We developed a shiny new tool for tracking and visualizing Domain of One’s Own usage data at UMW.
Over 300 articles, 16 topics, … what will emerge?
How do people feel about Domain of One’s Own? In this post, we explore a rough sentiment analysis of articles in the DoOO corpus.
How has the discussion about Domain of One’s Own changed over time?
We assembled a collection of over 300 articles about Domain of One’s Own. Here’s what they say…
Navigating copyright for class materials can be difficult, especially where digital media is concerned. Here are some guiding principles for legally using digital media in educational settings.
How can we assess student work in ways that are helpful to them as they grow intellectually and professionally, but flexible enough to encourage critical and creative work?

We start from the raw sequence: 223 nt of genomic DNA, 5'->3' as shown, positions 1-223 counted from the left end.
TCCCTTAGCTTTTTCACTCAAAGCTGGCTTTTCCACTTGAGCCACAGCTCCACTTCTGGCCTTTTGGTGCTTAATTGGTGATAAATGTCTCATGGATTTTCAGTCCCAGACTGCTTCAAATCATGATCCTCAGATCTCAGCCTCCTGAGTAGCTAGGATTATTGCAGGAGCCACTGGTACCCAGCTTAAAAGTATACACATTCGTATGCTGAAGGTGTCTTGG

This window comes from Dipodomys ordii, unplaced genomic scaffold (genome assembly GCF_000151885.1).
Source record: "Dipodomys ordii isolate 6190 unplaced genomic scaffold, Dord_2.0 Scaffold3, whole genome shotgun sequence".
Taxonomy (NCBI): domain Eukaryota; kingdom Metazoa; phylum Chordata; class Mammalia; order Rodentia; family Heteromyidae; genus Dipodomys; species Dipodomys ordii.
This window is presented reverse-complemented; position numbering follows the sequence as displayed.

Educators are increasingly putting open licences on their content, making it legal to copy, redistribute, even remix that content for other purposes. But it’s not always easy to remix that content. With that in mind, I’ve made a few significant updates to Peasy, an open-by-default web publishing platform. These updates make it even easier to get your first website up and running, or to start sharing and remixing things like course websites and open educational resources (OER).
Email attachments quickly become problematic. Here are a few popular services that can help you manage file sharing and collaborative digital work.
Domain of One’s Own is a project that is deep, broad, and growing. As Jess and Jesse wrote, “we find ourselves looking back even as we look forward.” As we at DTLT collaborate with our faculty and students to keep imagining the future of Domain of One’s Own at Mary Washington, we are both humbled and exhilarated by the efforts that so many have ― and continue to ― put into this initiative, here and elsewhere. We hope this infographic becomes obsolete quickly, as new names and new projects emerge.